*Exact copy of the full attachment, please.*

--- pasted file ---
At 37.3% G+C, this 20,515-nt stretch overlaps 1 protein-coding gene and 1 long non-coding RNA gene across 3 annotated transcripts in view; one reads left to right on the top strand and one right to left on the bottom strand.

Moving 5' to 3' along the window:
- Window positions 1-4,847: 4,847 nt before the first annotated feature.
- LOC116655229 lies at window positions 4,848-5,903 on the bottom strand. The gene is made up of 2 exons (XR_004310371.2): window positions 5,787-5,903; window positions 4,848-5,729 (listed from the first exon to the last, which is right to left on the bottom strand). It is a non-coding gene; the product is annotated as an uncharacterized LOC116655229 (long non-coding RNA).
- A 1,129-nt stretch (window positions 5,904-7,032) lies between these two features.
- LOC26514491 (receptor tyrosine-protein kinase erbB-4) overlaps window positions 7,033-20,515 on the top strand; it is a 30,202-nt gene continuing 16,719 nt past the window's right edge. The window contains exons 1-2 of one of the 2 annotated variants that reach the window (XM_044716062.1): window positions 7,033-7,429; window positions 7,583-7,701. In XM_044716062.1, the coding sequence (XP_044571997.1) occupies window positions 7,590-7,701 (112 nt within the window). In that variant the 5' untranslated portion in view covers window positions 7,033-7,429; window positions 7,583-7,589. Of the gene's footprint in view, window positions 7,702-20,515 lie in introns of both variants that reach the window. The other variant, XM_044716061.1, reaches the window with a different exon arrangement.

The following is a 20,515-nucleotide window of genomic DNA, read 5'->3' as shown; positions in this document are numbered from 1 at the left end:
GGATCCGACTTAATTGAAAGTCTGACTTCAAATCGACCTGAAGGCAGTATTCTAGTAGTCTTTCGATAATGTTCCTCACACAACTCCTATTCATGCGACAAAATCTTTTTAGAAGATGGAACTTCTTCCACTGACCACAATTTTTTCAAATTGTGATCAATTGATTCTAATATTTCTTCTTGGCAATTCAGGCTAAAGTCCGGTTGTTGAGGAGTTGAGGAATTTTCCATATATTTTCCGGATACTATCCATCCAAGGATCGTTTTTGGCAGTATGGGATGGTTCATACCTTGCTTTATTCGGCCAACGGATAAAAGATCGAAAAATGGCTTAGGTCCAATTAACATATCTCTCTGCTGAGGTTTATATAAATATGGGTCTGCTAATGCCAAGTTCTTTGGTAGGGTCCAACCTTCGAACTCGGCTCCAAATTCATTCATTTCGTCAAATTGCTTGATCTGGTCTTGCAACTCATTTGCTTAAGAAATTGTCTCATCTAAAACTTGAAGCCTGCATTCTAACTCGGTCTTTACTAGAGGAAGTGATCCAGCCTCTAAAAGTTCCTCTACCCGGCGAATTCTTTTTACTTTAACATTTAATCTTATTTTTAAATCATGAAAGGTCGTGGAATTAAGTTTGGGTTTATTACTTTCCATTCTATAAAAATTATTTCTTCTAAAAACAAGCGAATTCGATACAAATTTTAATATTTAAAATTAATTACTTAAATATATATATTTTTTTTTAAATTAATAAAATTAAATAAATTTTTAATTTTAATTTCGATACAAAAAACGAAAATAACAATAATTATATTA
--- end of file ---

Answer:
At 37.3% G+C, this 20,515-nt stretch overlaps 1 protein-coding gene and 1 long non-coding RNA gene across 3 annotated transcripts in view; one reads left to right on the top strand and one right to left on the bottom strand.

Moving 5' to 3' along the window:
- Window positions 1-4,847: 4,847 nt before the first annotated feature.
- LOC116655229 lies at window positions 4,848-5,903 on the bottom strand. The gene is made up of 2 exons (XR_004310371.2): window positions 5,787-5,903; window positions 4,848-5,729 (listed from the first exon to the last, which is right to left on the bottom strand). It is a non-coding gene; the product is annotated as an uncharacterized LOC116655229 (long non-coding RNA).
- A 1,129-nt stretch (window positions 5,904-7,032) lies between these two features.
- LOC26514491 (receptor tyrosine-protein kinase erbB-4) overlaps window positions 7,033-20,515 on the top strand; it is a 30,202-nt gene continuing 16,719 nt past the window's right edge. The window contains exons 1-2 of one of the 2 annotated variants that reach the window (XM_044716062.1): window positions 7,033-7,429; window positions 7,583-7,701. In XM_044716062.1, the coding sequence (XP_044571997.1) occupies window positions 7,590-7,701 (112 nt within the window). In that variant the 5' untranslated portion in view covers window positions 7,033-7,429; window positions 7,583-7,589. Of the gene's footprint in view, window positions 7,702-20,515 lie in introns of both variants that reach the window. The other variant, XM_044716061.1, reaches the window with a different exon arrangement.

The following is a 20,515-nucleotide window of genomic DNA, read 5'->3' as shown; positions in this document are numbered from 1 at the left end:
GGATCCGACTTAATTGAAAGTCTGACTTCAAATCGACCTGAAGGCAGTATTCTAGTAGTCTTTCGATAATGTTCCTCACACAACTCCTATTCATGCGACAAAATCTTTTTAGAAGATGGAACTTCTTCCACTGACCACAATTTTTTCAAATTGTGATCAATTGATTCTAATATTTCTTCTTGGCAATTCAGGCTAAAGTCCGGTTGTTGAGGAGTTGAGGAATTTTCCATATATTTTCCGGATACTATCCATCCAAGGATCGTTTTTGGCAGTATGGGATGGTTCATACCTTGCTTTATTCGGCCAACGGATAAAAGATCGAAAAATGGCTTAGGTCCAATTAACATATCTCTCTGCTGAGGTTTATATAAATATGGGTCTGCTAATGCCAAGTTCTTTGGTAGGGTCCAACCTTCGAACTCGGCTCCAAATTCATTCATTTCGTCAAATTGCTTGATCTGGTCTTGCAACTCATTTGCTTAAGAAATTGTCTCATCTAAAACTTGAAGCCTGCATTCTAACTCGGTCTTTACTAGAGGAAGTGATCCAGCCTCTAAAAGTTCCTCTACCCGGCGAATTCTTTTTACTTTAACATTTAATCTTATTTTTAAATCATGAAAGGTCGTGGAATTAAGTTTGGGTTTATTACTTTCCATTCTATAAAAATTATTTCTTCTAAAAACAAGCGAATTCGATACAAATTTTAATATTTAAAATTAATTACTTAAATATATATATTTTTTTTTAAATTAATAAAATTAAATAAATTTTTAATTTTAATTTCGATACAAAAAACGAAAATAACAATAATTATATTA